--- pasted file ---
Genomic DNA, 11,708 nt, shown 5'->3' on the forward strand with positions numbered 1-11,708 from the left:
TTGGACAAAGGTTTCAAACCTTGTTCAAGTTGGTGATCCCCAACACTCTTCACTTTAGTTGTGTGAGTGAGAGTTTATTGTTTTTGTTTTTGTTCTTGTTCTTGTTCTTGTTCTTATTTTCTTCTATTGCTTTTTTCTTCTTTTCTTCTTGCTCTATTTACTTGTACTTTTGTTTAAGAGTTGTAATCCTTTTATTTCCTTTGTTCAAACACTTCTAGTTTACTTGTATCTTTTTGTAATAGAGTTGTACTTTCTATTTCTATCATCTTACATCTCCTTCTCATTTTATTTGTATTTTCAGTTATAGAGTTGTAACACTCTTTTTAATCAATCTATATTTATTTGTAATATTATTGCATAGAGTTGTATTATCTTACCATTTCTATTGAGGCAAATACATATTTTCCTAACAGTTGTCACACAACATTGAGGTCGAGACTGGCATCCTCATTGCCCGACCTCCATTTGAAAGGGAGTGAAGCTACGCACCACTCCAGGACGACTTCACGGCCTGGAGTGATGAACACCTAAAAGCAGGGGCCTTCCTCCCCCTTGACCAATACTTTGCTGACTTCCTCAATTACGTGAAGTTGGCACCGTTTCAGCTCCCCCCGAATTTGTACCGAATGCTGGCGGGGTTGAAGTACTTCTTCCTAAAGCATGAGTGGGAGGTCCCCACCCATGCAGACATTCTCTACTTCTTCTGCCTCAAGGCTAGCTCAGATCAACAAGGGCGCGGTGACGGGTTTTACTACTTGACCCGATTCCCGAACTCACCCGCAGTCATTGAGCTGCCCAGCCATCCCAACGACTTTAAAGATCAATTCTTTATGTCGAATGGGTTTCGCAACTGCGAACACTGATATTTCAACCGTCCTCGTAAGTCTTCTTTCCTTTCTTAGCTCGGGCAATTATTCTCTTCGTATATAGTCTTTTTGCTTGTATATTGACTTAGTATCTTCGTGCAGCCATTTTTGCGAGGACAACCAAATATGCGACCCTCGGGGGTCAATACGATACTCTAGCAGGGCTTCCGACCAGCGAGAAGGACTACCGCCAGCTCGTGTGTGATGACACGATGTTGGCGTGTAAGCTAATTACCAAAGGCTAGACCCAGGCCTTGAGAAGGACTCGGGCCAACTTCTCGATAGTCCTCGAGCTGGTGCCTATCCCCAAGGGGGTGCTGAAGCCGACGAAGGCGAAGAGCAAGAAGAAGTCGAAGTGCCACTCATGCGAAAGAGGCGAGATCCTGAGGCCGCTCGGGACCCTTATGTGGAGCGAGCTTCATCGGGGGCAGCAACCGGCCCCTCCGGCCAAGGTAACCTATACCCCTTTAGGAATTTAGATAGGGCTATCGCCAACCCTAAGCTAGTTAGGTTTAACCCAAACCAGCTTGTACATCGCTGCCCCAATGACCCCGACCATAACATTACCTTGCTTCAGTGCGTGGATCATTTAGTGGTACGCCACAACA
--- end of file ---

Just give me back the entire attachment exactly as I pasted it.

Genomic DNA, 11,708 nt, shown 5'->3' on the forward strand with positions numbered 1-11,708 from the left:
TTGGACAAAGGTTTCAAACCTTGTTCAAGTTGGTGATCCCCAACACTCTTCACTTTAGTTGTGTGAGTGAGAGTTTATTGTTTTTGTTTTTGTTCTTGTTCTTGTTCTTGTTCTTATTTTCTTCTATTGCTTTTTTCTTCTTTTCTTCTTGCTCTATTTACTTGTACTTTTGTTTAAGAGTTGTAATCCTTTTATTTCCTTTGTTCAAACACTTCTAGTTTACTTGTATCTTTTTGTAATAGAGTTGTACTTTCTATTTCTATCATCTTACATCTCCTTCTCATTTTATTTGTATTTTCAGTTATAGAGTTGTAACACTCTTTTTAATCAATCTATATTTATTTGTAATATTATTGCATAGAGTTGTATTATCTTACCATTTCTATTGAGGCAAATACATATTTTCCTAACAGTTGTCACACAACATTGAGGTCGAGACTGGCATCCTCATTGCCCGACCTCCATTTGAAAGGGAGTGAAGCTACGCACCACTCCAGGACGACTTCACGGCCTGGAGTGATGAACACCTAAAAGCAGGGGCCTTCCTCCCCCTTGACCAATACTTTGCTGACTTCCTCAATTACGTGAAGTTGGCACCGTTTCAGCTCCCCCCGAATTTGTACCGAATGCTGGCGGGGTTGAAGTACTTCTTCCTAAAGCATGAGTGGGAGGTCCCCACCCATGCAGACATTCTCTACTTCTTCTGCCTCAAGGCTAGCTCAGATCAACAAGGGCGCGGTGACGGGTTTTACTACTTGACCCGATTCCCGAACTCACCCGCAGTCATTGAGCTGCCCAGCCATCCCAACGACTTTAAAGATCAATTCTTTATGTCGAATGGGTTTCGCAACTGCGAACACTGATATTTCAACCGTCCTCGTAAGTCTTCTTTCCTTTCTTAGCTCGGGCAATTATTCTCTTCGTATATAGTCTTTTTGCTTGTATATTGACTTAGTATCTTCGTGCAGCCATTTTTGCGAGGACAACCAAATATGCGACCCTCGGGGGTCAATACGATACTCTAGCAGGGCTTCCGACCAGCGAGAAGGACTACCGCCAGCTCGTGTGTGATGACACGATGTTGGCGTGTAAGCTAATTACCAAAGGCTAGACCCAGGCCTTGAGAAGGACTCGGGCCAACTTCTCGATAGTCCTCGAGCTGGTGCCTATCCCCAAGGGGGTGCTGAAGCCGACGAAGGCGAAGAGCAAGAAGAAGTCGAAGTGCCACTCATGCGAAAGAGGCGAGATCCTGAGGCCGCTCGGGACCCTTATGTGGAGCGAGCTTCATCGGGGGCAGCAACCGGCCCCTCCGGCCAAGGTAACCTATACCCCTTTAGGAATTTAGATAGGGCTATCGCCAACCCTAAGCTAGTTAGGTTTAACCCAAACCAGCTTGTACATCGCTGCCCCAATGACCCCGACCATAACATTACCTTGCTTCAGTGCGTGGATCATTTAGTGGTACGCCACAACA